The revival of the US/China trade war stopped the 2019 bull market in its tracks with the S&P 500 falling 6.6% and bond yields declining 36bps in May. Utilities were a place to hide and only fell 1.3% beating the market by 530bps. For the year, utilities are still slightly trailing the S&P 500 (9.4% vs 9.8%) though it feels like they are way ahead. Utilities are back to a 21% P/E premium to the market vs a historic average of 3%. They have hit this level a few times before – including this past December – and its proven to be great selling opportunities since this premium never lasted. So while we worry about the economy and trade wars and bonds going toward zero yields, we still think buying utilities here is buying near a peak and stay Underweight. With rates this low, we are more wary of utility rate cases and ROEs – last month we saw NY PSC staff recommend an 8.3% ROE for ED.
Utility earnings rose 5.0% in Q1, slightly above our 4.9% estimate. No companies changed guidance for 2019 but the same companies that disappointed at year end had issues again such as AGR, CNP, and NI (not EVRG, phew). Earnings quality stuck out to us as weak with tax or other gains driving numbers at SRE, DUK, NRG among others. AEP may have been the most incrementally positive with increasing confidence in the upper half of their 5-7% growth rate. Mega project risk continued to overhang D and DUK (ACP) and SRE (more Cameron delays), though SO kept Vogtle on schedule (for now). Finally, weak renewables conditions hurt in Q1 causing misses at AGR, CWEN, and NEP, but the influence of renewables keeps accelerating overall.
AEP’s 1Q19 results of $1.19 beat consensus of $1.11, possibly on a one-time item and timing of tax benefit. AEP reaffirmed 2019 guidance of $4.00-4.20 vs consensus of $4.12 and WRs of $4.10. Management also reaffirmed their LT EPS growth of 5-7% (off $3.85 in 2018) and again noted that they would be disappointed if EPS growth were not in the top half of that target. Our new 2022E implies 6.6% EPS growth. AEP stock outpaced the UTY by about 50bp and is beating it by 300bp YTD. We like AEP’s transmission growth story, absence of major project overhang and solid EPS/div growth. Regulated renewables opportunities in OH and PSO/SWEPCo would be upside to our estimates. We believe AEP could trade at a one-turn premium to the average regulated P/E. AEP trades at 18.2x on 2021E vs the group average of 18.0x. Reiterate our Outperform.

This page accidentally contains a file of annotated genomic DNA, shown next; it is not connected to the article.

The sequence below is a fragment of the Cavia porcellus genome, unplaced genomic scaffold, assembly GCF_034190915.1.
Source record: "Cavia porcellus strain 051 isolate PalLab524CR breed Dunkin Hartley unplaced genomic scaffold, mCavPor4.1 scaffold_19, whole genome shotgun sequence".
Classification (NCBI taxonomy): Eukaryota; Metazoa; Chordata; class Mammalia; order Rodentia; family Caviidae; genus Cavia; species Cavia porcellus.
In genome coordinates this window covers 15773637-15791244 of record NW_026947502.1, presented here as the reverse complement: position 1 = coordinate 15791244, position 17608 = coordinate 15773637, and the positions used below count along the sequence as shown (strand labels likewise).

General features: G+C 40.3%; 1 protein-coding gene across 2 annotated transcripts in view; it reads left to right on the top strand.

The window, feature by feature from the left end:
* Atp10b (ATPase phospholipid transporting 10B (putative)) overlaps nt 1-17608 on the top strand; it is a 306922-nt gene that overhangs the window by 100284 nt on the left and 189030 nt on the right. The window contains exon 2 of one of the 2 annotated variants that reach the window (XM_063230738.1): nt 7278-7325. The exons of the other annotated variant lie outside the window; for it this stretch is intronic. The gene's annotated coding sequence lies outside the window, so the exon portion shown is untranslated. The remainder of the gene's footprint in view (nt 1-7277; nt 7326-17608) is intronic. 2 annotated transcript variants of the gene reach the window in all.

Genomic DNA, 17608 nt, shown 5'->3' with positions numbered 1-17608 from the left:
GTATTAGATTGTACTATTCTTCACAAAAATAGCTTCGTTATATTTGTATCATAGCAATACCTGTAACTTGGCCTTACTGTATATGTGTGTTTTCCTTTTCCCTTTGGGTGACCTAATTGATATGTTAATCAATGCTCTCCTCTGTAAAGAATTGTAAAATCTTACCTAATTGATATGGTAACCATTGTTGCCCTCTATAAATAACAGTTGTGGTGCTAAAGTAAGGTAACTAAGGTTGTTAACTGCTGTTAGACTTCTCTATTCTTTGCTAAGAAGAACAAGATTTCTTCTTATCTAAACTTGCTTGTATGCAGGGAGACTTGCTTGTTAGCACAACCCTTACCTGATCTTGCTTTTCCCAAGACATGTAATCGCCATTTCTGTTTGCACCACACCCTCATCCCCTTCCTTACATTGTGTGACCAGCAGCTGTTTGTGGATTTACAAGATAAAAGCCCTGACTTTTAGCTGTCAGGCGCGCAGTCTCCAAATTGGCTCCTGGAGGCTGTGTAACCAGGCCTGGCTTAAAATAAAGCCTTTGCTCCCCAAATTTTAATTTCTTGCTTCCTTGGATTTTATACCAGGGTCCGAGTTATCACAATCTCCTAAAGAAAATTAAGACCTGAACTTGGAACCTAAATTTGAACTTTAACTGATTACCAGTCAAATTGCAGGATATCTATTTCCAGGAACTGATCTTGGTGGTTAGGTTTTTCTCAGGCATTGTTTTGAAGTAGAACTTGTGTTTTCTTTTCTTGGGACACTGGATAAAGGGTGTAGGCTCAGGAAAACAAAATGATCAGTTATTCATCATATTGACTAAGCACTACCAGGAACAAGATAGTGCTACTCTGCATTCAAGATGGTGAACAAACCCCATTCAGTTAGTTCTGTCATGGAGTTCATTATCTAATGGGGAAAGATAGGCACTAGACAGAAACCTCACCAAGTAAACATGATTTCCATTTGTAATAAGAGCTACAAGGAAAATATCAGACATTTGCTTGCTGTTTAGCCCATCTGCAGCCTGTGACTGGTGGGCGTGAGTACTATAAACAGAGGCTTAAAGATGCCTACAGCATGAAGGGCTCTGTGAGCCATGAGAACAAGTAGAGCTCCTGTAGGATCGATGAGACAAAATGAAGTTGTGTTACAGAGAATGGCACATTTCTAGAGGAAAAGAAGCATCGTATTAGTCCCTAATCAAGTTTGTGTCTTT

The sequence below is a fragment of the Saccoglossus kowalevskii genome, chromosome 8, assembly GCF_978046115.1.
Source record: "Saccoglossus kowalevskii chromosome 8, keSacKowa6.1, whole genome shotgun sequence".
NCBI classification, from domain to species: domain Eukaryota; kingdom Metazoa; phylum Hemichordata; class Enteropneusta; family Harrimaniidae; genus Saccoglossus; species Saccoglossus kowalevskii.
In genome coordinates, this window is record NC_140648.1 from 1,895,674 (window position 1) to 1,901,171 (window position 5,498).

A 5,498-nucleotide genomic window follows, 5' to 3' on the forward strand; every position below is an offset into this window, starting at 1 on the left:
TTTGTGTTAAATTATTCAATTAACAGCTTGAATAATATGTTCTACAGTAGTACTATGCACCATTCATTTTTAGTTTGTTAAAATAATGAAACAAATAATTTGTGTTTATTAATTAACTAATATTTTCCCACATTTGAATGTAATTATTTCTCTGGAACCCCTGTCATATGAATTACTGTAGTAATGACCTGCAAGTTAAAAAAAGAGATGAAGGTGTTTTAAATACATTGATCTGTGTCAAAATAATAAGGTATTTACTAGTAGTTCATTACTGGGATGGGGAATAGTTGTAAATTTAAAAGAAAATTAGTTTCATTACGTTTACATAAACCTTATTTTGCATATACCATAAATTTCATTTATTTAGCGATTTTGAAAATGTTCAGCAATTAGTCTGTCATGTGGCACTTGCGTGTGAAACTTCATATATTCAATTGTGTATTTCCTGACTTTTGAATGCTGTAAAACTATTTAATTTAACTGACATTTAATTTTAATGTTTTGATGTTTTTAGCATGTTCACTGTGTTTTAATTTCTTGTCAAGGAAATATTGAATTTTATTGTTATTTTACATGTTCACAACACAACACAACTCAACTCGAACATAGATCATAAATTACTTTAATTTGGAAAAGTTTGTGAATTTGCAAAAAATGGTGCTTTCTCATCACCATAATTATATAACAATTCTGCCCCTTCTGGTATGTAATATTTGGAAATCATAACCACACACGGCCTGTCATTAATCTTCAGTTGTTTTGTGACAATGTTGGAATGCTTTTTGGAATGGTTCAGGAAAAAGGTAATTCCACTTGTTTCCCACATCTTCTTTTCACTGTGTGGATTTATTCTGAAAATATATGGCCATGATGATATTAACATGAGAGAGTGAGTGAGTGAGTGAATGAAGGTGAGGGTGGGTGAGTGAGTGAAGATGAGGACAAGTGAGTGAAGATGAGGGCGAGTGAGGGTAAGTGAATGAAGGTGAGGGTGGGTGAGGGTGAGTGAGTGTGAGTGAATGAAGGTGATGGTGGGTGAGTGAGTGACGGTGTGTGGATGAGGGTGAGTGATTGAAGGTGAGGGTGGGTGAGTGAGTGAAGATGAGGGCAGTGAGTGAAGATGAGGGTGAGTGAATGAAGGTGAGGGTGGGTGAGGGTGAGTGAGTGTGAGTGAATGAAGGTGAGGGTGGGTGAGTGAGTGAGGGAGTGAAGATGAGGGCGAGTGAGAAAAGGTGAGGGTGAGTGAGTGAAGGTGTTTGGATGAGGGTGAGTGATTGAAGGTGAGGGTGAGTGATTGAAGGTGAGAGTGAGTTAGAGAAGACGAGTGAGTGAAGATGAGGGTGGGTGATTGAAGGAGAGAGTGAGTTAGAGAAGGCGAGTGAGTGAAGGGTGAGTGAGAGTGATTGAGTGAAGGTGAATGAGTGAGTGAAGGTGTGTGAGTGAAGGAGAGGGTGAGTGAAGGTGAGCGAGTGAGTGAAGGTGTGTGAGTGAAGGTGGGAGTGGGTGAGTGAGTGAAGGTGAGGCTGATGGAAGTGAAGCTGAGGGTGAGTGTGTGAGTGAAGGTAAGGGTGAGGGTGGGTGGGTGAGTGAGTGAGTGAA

Our Q1 investor poll shows investors remain underweight utilities even after the sector has already underperformed by 700bps YTD. The poll has eerily similar results compared to our year ahead poll. Only 22% expect utilities to outperform for the rest of 2019 (down from 29%) and 54% expect them to underperform (up from 51%). There is roughly the same preference of midstream vs utilities (60%/40% vs 62%/38%). Power remains the preferred sector within the space (52% overweight vs 53% last poll) followed by Regulateds (43% overweight vs 52%) and then Yieldcos at the bottom (25% overweight vs 33%). Most investors (59%) expect interest rates to stay in the 2.5%-3.0% area though a lot less see rates rising back over 3% (only 5% vs 22% at last poll).
Several companies rebased their growth rates that effectively lowered long-term numbers - AGR, EVRG, CNP, DUK and NI. While these were all for different reasons, we see more strain in utilities to keep growing 5% or more. We also saw several companies talk to slower dividend growth for the first time in several years – DUK, PPL, EIX, NI, and D. Mega project risks and event risks seem to be spreading in the sector. Risk-averse investors tell us they are seeing their investable universe shrink as they try to avoid project risk, big equity needs, poor management, higher-risk businesses, and of course, CA. The problem is the “clean” companies keep trading at higher and higher multiples which in and of itself becomes a risk.